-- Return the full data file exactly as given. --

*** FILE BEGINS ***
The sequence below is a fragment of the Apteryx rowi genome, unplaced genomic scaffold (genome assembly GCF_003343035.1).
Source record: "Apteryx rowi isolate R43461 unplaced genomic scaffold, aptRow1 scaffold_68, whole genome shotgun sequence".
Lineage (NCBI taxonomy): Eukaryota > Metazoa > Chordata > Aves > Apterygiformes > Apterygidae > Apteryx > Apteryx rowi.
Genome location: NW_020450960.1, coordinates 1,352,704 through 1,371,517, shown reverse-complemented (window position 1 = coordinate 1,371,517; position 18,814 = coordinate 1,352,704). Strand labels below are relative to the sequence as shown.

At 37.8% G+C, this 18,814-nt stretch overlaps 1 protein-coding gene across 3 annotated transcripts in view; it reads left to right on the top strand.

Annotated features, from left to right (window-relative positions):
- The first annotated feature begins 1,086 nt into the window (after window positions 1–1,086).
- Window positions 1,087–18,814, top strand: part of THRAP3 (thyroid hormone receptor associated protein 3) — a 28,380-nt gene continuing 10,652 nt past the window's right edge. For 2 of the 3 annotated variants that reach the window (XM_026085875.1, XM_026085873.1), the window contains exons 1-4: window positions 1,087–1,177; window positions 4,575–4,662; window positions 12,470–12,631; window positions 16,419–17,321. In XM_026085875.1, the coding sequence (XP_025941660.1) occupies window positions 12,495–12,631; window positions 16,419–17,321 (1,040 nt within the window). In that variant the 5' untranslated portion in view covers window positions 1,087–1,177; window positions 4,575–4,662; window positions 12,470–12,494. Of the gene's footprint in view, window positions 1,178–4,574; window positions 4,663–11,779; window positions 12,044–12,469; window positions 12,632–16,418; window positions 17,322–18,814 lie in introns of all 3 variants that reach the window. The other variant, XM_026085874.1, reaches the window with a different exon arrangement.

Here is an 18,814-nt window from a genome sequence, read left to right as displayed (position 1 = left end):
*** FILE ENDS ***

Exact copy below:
The sequence below is a fragment of the Apteryx rowi genome, unplaced genomic scaffold (genome assembly GCF_003343035.1).
Source record: "Apteryx rowi isolate R43461 unplaced genomic scaffold, aptRow1 scaffold_68, whole genome shotgun sequence".
Lineage (NCBI taxonomy): Eukaryota > Metazoa > Chordata > Aves > Apterygiformes > Apterygidae > Apteryx > Apteryx rowi.
Genome location: NW_020450960.1, coordinates 1,352,704 through 1,371,517, shown reverse-complemented (window position 1 = coordinate 1,371,517; position 18,814 = coordinate 1,352,704). Strand labels below are relative to the sequence as shown.

At 37.8% G+C, this 18,814-nt stretch overlaps 1 protein-coding gene across 3 annotated transcripts in view; it reads left to right on the top strand.

Annotated features, from left to right (window-relative positions):
- The first annotated feature begins 1,086 nt into the window (after window positions 1–1,086).
- Window positions 1,087–18,814, top strand: part of THRAP3 (thyroid hormone receptor associated protein 3) — a 28,380-nt gene continuing 10,652 nt past the window's right edge. For 2 of the 3 annotated variants that reach the window (XM_026085875.1, XM_026085873.1), the window contains exons 1-4: window positions 1,087–1,177; window positions 4,575–4,662; window positions 12,470–12,631; window positions 16,419–17,321. In XM_026085875.1, the coding sequence (XP_025941660.1) occupies window positions 12,495–12,631; window positions 16,419–17,321 (1,040 nt within the window). In that variant the 5' untranslated portion in view covers window positions 1,087–1,177; window positions 4,575–4,662; window positions 12,470–12,494. Of the gene's footprint in view, window positions 1,178–4,574; window positions 4,663–11,779; window positions 12,044–12,469; window positions 12,632–16,418; window positions 17,322–18,814 lie in introns of all 3 variants that reach the window. The other variant, XM_026085874.1, reaches the window with a different exon arrangement.

Here is an 18,814-nt window from a genome sequence, read left to right as displayed (position 1 = left end):